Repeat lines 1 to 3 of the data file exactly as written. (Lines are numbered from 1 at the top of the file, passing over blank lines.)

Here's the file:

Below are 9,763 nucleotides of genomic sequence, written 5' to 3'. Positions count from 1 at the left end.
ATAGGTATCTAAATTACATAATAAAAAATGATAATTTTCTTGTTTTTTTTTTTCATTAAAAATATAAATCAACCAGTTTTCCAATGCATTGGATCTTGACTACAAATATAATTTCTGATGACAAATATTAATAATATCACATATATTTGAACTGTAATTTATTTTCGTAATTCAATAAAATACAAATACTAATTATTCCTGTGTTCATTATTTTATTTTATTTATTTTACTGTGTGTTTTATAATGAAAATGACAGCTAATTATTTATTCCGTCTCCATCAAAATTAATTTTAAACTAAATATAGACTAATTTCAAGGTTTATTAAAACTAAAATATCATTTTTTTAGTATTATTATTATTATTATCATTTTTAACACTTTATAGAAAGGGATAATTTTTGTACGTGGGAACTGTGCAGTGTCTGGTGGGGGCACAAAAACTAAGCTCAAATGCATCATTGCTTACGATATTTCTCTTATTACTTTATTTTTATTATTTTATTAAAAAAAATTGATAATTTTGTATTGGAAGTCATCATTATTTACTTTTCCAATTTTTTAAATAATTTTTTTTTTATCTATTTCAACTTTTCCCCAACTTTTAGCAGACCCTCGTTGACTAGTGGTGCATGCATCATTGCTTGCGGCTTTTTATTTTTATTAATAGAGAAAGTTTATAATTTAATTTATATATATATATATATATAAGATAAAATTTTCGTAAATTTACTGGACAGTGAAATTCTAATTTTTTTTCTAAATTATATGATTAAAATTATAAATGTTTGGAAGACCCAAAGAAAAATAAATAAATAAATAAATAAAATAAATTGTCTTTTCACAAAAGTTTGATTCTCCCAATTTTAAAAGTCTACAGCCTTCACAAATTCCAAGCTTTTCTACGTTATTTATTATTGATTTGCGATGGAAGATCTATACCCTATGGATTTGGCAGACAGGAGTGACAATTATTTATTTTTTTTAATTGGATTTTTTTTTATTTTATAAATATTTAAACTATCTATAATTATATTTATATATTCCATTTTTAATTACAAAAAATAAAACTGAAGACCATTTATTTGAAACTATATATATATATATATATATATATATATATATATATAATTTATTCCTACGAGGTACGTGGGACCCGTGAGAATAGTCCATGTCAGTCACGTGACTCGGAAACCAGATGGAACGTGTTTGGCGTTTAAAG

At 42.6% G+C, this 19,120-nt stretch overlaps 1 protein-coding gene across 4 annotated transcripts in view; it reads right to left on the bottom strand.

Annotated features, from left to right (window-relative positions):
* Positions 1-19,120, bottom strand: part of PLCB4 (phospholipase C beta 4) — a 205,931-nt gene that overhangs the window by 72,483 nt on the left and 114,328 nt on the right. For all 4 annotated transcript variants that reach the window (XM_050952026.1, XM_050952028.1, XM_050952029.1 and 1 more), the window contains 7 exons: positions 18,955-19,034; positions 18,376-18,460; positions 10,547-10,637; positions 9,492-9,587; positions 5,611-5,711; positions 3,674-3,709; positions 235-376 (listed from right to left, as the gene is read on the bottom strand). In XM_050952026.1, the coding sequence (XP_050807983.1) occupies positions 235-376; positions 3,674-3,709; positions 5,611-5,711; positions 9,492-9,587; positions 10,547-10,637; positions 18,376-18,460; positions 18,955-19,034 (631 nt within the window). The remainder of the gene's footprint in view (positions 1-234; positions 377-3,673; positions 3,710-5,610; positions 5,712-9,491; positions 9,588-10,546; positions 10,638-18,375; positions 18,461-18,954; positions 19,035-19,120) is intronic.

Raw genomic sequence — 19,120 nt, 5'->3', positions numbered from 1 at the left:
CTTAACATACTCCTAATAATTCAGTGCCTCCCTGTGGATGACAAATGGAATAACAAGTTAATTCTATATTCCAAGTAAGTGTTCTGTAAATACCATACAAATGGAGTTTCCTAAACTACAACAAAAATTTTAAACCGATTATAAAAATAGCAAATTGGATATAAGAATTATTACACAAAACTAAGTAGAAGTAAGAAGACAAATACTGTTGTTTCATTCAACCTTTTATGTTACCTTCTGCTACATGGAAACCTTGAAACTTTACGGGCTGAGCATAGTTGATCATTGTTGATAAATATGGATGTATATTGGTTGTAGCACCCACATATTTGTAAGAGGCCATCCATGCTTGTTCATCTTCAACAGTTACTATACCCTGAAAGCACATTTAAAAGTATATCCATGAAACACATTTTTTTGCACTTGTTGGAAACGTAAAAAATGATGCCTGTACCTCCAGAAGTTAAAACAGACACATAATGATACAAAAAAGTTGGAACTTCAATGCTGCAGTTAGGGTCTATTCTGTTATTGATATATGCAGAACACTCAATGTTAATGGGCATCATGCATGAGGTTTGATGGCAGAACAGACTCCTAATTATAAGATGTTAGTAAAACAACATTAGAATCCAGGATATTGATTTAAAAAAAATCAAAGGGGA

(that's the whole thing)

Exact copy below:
Below are 9,763 nucleotides of genomic sequence, written 5' to 3'. Positions count from 1 at the left end.
ATAGGTATCTAAATTACATAATAAAAAATGATAATTTTCTTGTTTTTTTTTTTCATTAAAAATATAAATCAACCAGTTTTCCAATGCATTGGATCTTGACTACAAATATAATTTCTGATGACAAATATTAATAATATCACATATATTTGAACTGTAATTTATTTTCGTAATTCAATAAAATACAAATACTAATTATTCCTGTGTTCATTATTTTATTTTATTTATTTTACTGTGTGTTTTATAATGAAAATGACAGCTAATTATTTATTCCGTCTCCATCAAAATTAATTTTAAACTAAATATAGACTAATTTCAAGGTTTATTAAAACTAAAATATCATTTTTTTAGTATTATTATTATTATTATCATTTTTAACACTTTATAGAAAGGGATAATTTTTGTACGTGGGAACTGTGCAGTGTCTGGTGGGGGCACAAAAACTAAGCTCAAATGCATCATTGCTTACGATATTTCTCTTATTACTTTATTTTTATTATTTTATTAAAAAAAATTGATAATTTTGTATTGGAAGTCATCATTATTTACTTTTCCAATTTTTTAAATAATTTTTTTTTTATCTATTTCAACTTTTCCCCAACTTTTAGCAGACCCTCGTTGACTAGTGGTGCATGCATCATTGCTTGCGGCTTTTTATTTTTATTAATAGAGAAAGTTTATAATTTAATTTATATATATATATATATATAAGATAAAATTTTCGTAAATTTACTGGACAGTGAAATTCTAATTTTTTTTCTAAATTATATGATTAAAATTATAAATGTTTGGAAGACCCAAAGAAAAATAAATAAATAAATAAATAAAATAAATTGTCTTTTCACAAAAGTTTGATTCTCCCAATTTTAAAAGTCTACAGCCTTCACAAATTCCAAGCTTTTCTACGTTATTTATTATTGATTTGCGATGGAAGATCTATACCCTATGGATTTGGCAGACAGGAGTGACAATTATTTATTTTTTTTAATTGGATTTTTTTTTATTTTATAAATATTTAAACTATCTATAATTATATTTATATATTCCATTTTTAATTACAAAAAATAAAACTGAAGACCATTTATTTGAAACTATATATATATATATATATATATATATATATATATATAATTTATTCCTACGAGGTACGTGGGACCCGTGAGAATAGTCCATGTCAGTCACGTGACTCGGAAACCAGATGGAACGTGTTTGGCGTTTAAAG

At 42.6% G+C, this 19,120-nt stretch overlaps 1 protein-coding gene across 4 annotated transcripts in view; it reads right to left on the bottom strand.